Val Walker, a rehabilitation counselor, joined Literary Thursdays recently to talk about her book addressing loneliness and isolation, two timely subjects during the pandemic. She explained that the pandemic tested her to live her book’s advice on how to overcome isolation as she lives alone and lost half her business in 2020. She misses interaction and social contact through work and volunteering, such as smiles, touches, and hugs.
Walker provided statistics and demographics on the loneliness epidemic as it stood before the pandemic. 53% of Americans say they don’t have meaningful conversations on a regular basis. One in five say they don’t have anyone to confide in, a number that has tripled since 1985, when it was one in fifteen. 83% are annoyed when others pick up the phone while talking to them and 45% feel it has hurt their relationships. People are 2X as likely to die if they are chronically lonely and are at greater risk of illnesses including Alzheimer’s, heart disease, anxiety, and depression. On Meetup.com alone, there are 2,000 groups for social anxiety.
During the pandemic, there have been 800% more calls to crisis lines and mental health services. A 31% increase has been reported in anxiety and a 26% increase in depression. Those with disabilities and serious illness are more likely to be isolated as are those who live alone or who have had a sudden income loss. Money, Walker says, isolates, if you don’t have it. Others who are likely to be isolated include full-time caregivers, those in rural areas, people without transportation, those who are grieving, and people who have relocated.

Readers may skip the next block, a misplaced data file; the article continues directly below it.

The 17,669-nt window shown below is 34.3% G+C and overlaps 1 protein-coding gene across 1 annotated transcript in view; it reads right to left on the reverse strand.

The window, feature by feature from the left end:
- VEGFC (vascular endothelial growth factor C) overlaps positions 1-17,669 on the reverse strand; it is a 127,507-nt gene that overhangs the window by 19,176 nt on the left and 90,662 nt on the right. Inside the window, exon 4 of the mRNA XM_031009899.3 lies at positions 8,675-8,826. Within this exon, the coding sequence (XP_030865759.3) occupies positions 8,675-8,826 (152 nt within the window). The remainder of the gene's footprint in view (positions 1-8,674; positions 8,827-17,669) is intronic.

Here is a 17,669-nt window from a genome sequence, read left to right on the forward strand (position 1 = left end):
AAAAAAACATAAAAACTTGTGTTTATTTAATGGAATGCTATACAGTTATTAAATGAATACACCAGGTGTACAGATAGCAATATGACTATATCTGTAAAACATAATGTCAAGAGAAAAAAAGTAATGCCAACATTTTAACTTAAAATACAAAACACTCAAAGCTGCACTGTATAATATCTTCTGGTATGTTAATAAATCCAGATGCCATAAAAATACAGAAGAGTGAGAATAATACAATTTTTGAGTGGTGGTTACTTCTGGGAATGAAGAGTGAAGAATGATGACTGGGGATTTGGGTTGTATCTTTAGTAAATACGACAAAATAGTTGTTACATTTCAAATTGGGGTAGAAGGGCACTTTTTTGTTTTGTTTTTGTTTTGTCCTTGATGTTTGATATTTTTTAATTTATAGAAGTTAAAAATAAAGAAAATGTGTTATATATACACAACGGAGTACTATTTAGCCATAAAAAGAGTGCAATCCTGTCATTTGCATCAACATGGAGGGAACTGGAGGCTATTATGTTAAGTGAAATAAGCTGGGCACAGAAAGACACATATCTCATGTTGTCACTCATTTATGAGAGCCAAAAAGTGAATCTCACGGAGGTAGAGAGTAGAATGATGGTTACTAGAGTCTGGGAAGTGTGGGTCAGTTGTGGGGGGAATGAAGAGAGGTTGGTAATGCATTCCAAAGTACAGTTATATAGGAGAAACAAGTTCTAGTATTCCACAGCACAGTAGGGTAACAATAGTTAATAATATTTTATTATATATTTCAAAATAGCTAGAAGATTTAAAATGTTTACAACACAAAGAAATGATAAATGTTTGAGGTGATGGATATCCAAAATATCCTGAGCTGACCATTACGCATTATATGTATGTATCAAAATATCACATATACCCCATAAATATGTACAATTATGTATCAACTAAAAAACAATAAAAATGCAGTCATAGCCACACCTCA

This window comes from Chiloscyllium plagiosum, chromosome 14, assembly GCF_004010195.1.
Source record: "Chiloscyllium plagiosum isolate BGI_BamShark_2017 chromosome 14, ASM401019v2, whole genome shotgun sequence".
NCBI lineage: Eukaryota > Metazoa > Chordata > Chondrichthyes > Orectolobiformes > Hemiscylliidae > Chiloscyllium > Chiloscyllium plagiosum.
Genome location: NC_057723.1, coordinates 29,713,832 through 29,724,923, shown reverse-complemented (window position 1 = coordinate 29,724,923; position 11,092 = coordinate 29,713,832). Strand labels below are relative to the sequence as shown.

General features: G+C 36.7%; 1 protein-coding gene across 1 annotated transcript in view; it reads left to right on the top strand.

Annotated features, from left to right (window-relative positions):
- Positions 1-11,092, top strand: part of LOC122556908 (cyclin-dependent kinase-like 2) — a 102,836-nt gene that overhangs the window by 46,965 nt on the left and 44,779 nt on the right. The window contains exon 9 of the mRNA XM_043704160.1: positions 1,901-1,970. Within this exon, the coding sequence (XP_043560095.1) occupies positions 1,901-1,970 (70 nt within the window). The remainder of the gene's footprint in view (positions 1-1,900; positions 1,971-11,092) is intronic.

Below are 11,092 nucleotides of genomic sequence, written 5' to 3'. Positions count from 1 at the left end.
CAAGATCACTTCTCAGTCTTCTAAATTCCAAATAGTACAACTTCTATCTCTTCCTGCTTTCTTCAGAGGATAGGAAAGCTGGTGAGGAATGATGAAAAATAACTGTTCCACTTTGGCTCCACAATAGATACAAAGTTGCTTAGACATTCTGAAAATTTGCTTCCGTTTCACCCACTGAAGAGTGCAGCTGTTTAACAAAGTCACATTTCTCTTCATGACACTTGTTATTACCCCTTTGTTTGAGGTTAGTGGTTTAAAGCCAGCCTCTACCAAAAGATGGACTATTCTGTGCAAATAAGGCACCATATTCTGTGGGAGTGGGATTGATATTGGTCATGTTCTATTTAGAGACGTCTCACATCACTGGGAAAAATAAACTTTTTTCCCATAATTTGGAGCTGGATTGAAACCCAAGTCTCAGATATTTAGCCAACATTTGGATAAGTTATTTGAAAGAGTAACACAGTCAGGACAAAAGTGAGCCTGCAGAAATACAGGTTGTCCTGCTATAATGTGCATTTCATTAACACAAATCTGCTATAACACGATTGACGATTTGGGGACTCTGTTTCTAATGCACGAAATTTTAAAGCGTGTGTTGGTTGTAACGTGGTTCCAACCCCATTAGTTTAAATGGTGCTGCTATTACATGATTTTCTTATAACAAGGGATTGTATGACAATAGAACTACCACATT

It’s important to understand the difference between isolation, which is a lack of contact, and loneliness, which is perceived isolation. Internal and external factors can keep you from making contact or connecting. Pandemic inertia is real, says Walker, from collective grief and loss of lifestyle and activities. Uncertainty, she says, is isolating. And during the pandemic, when we have no plans, uncertainty is magnified.
Walker’s book profiles fifteen people and tells her own story of overcoming loneliness and isolation after a medical procedure. That experience is what sparked her curiosity about isolation – she says that curiosity and caring can help with isolation. We can transform our loneliness by caring for others. It also can help to find a cause, a purpose or a mission – by volunteering you can find others in common situations. The thing that isolates you, in this way, can unite you. Walker also advocated for support groups where you can find people who understand you. Be pro-active, show up, and keep going. She suggested several sites that can help you get started with volunteering and groups including VolunteerMatch.org, Idealist.org, UnitedWay.org, and Meetup.org. During this time of sensory deprivation, Walker suggested giving handmade gifts, knitting, making clothes, and doing crafts so that those you gift the items to can have part of you that they can touch and enjoy.
Breaking out of isolation takes commitment and courage, but it can be done. Building a support system can be a years-long endeavor, but it is well worth it.